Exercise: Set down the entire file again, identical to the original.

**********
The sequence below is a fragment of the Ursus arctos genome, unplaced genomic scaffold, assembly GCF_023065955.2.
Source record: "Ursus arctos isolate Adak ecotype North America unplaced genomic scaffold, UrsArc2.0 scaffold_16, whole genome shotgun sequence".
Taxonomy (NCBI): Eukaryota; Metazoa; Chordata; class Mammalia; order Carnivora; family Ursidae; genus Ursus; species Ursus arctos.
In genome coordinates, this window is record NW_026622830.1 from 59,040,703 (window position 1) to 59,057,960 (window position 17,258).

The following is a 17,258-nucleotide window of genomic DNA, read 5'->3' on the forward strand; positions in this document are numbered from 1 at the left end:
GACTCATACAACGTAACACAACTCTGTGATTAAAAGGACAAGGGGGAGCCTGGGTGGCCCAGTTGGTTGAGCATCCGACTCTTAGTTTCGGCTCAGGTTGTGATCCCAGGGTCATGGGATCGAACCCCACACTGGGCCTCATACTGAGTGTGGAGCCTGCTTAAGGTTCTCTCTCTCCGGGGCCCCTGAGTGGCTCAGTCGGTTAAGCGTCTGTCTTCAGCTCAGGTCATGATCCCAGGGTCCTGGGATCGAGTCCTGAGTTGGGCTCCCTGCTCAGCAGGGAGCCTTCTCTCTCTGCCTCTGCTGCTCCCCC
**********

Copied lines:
The sequence below is a fragment of the Ursus arctos genome, unplaced genomic scaffold, assembly GCF_023065955.2.
Source record: "Ursus arctos isolate Adak ecotype North America unplaced genomic scaffold, UrsArc2.0 scaffold_16, whole genome shotgun sequence".
Taxonomy (NCBI): Eukaryota; Metazoa; Chordata; class Mammalia; order Carnivora; family Ursidae; genus Ursus; species Ursus arctos.
In genome coordinates, this window is record NW_026622830.1 from 59,040,703 (window position 1) to 59,057,960 (window position 17,258).

The following is a 17,258-nucleotide window of genomic DNA, read 5'->3' on the forward strand; positions in this document are numbered from 1 at the left end:
GACTCATACAACGTAACACAACTCTGTGATTAAAAGGACAAGGGGGAGCCTGGGTGGCCCAGTTGGTTGAGCATCCGACTCTTAGTTTCGGCTCAGGTTGTGATCCCAGGGTCATGGGATCGAACCCCACACTGGGCCTCATACTGAGTGTGGAGCCTGCTTAAGGTTCTCTCTCTCCGGGGCCCCTGAGTGGCTCAGTCGGTTAAGCGTCTGTCTTCAGCTCAGGTCATGATCCCAGGGTCCTGGGATCGAGTCCTGAGTTGGGCTCCCTGCTCAGCAGGGAGCCTTCTCTCTCTGCCTCTGCTGCTCCCCC